Landscape Uses:Border, Container, Foundation, Massing, Seashore. Prefers an open free-draining humus-rich loamy soil with its roots in the shade and its head in the sun[200]. Prefers a lime-free soil according to some reports[28, 47, 143], whilst one says that it succeeds in a calcareous soil[1] and another that it succeeds in ordinary garden soil[1, 42]. Prefers a deep acid loam[47]. Likes a sunny position according to one report[143] whilst others say that it is best grown in open woodland or amongst dwarf evergreen shrubs[1]. Stem rooting, the bulbs should be planted 15 - 20cm deep[143]. Early to mid autumn is the best time to plant out the bulbs in cool temperate areas, in warmer areas they can be planted out as late as late autumn[200]. Plants grow well in northern gardens in Britain[90]. A sterile triploid species, probably of hybrid origin[90]. A very ornamental plant[1], it is cultivated for its edible bulb in Japan[2, 42, 163]. This species tolerates virus infections, but it can transmit them to other species in this genus and so is best grown away from any of the other species[47]. The plant should be protected against rabbits and slugs in early spring. If the shoot tip is eaten out the bulb will not grow in that year and will lose vigour[200]. The plant is heat tolerant in zones 8 through 1. (Plant Hardiness Zones show how well plants withstand cold winter temperatures. Plant Heat Zones show when plants would start suffering from the heat. The Plant Heat Zone map is based on the number of "heat days" experienced in a given area where the temperature climbs to over 86 degrees F (30°C). At this temperature, many plants begin to suffer physiological damage. Heat Zones range from 1 (no heat days) to 12 (210 or more heat days). For example Heat Zone. 11-1 indicates that the plant is heat tolerant in zones 11 through 1.) For polyculture design as well as the above-ground architecture (form - tree, shrub etc. and size shown above) information on the habit and root pattern is also useful and given here if available. The plant growth habit is a clumper with limited spread [1-2]. The root pattern is a bulb.

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Propagation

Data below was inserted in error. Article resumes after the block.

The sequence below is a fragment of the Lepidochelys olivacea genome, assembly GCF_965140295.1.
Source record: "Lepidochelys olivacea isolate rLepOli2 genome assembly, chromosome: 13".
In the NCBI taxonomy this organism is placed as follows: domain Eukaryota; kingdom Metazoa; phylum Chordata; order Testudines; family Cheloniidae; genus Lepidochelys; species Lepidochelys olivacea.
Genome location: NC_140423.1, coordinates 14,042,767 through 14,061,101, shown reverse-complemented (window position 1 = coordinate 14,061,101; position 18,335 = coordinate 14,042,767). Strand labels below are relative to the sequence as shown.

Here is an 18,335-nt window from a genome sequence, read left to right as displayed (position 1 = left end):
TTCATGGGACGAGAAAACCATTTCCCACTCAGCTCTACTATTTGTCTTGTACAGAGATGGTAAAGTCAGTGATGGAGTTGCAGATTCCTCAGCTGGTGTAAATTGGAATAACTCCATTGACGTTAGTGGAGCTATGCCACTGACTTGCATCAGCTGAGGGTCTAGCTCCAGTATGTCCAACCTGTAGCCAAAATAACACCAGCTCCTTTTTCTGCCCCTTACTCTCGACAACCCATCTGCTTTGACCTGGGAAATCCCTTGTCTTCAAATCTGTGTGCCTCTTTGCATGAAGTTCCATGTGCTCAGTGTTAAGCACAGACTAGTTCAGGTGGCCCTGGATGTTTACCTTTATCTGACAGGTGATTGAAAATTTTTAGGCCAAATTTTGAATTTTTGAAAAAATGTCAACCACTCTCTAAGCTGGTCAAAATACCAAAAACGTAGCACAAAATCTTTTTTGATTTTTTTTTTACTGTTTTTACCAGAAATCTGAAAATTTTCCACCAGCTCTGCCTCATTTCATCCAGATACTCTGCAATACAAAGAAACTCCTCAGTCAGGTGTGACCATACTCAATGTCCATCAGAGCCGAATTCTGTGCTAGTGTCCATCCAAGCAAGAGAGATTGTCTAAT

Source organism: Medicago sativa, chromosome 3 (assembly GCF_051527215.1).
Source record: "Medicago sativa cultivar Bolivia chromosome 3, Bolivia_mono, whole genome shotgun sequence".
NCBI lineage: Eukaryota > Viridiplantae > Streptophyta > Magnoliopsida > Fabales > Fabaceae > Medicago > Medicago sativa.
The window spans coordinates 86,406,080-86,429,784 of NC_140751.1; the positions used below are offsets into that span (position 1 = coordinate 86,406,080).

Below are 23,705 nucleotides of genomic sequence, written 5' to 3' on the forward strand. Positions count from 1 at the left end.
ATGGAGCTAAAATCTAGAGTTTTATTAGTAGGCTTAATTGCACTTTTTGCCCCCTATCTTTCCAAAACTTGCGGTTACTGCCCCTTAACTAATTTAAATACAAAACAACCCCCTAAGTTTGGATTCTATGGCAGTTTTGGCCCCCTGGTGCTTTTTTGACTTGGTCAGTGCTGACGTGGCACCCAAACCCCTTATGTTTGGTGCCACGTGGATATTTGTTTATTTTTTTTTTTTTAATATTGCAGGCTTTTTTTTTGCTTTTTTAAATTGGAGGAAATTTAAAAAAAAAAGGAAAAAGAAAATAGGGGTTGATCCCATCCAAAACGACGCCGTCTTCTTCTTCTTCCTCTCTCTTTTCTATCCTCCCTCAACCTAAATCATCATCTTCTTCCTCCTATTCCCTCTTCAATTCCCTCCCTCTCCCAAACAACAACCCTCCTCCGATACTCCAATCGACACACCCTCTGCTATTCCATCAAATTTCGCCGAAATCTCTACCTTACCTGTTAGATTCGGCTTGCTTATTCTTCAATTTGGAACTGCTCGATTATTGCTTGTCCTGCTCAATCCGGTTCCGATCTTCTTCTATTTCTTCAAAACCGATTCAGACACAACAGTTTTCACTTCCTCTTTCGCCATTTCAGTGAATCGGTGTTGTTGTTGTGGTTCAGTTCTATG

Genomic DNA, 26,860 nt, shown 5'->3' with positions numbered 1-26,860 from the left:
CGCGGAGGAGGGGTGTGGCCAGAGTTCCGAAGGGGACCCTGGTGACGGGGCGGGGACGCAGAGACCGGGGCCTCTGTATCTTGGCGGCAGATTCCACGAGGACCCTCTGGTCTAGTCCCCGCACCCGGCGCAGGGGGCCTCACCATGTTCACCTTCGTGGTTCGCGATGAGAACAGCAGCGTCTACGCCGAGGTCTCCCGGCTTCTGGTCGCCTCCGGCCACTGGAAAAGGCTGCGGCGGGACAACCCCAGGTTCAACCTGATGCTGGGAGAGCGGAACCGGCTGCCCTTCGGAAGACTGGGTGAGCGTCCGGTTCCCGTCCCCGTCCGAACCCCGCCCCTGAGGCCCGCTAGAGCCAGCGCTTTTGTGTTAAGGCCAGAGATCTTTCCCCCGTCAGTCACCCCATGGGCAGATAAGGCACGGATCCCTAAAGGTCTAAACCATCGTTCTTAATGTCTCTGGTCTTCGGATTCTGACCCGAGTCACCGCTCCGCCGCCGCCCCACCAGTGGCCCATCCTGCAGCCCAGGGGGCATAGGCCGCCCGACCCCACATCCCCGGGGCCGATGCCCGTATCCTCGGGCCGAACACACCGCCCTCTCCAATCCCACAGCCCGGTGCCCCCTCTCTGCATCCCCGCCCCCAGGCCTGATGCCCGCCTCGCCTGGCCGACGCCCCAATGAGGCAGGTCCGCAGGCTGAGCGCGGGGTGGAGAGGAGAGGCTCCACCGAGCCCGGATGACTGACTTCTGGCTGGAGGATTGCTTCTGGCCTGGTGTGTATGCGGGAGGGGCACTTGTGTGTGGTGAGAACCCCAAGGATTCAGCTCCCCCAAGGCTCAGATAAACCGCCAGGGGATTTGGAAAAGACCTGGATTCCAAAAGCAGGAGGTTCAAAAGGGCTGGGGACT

Seed - this species is completely sterile and does not produce seed. Division with care in the autumn once the leaves have died down. Replant immediately[200]. Bulb scales can be removed from the bulbs in early autumn. If they are kept in a warm dark place in a bag of moist peat, they will produce bulblets. These bulblets can be potted up and grown on in the greenhouse until they are large enough to plant out[200]. Bulbils - gather in late summer when they start to fall off the stems and pot up immediately. Grow on in a greenhouse until large enough to go outside[200]. Plants can flower in three years from bulbils[4].

Other Names

If available other names are mentioned here

Found In

Countries where the plant has been found are listed here if the information is available

Weed Potential

Right plant wrong place. We are currently updating this section. Please note that a plant may be invasive in one area but may not in your area so it’s worth checking.

Conservation Status

IUCN Red List of Threatened Plants Status :

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12

Growth: S = slow M = medium F = fast. Soil: L = light (sandy) M = medium H = heavy (clay). pH: A = acid N = neutral B = basic (alkaline). Shade: F = full shade S = semi-shade N = no shade. Moisture: D = dry M = Moist We = wet Wa = water.

 

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Expert comment

Author

Thunb.

Botanical References

200266

Links / References

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Readers comment

   Sep 7 2017 12:00AM

The bulb is known as "yurine" or "yuri-ne" in Japanese, and "bai he" in Chinese; it is often referred to simply as "lily bulb" in English translations of recipes. It is commonly stir fried or added to simmered dishes like Nishime.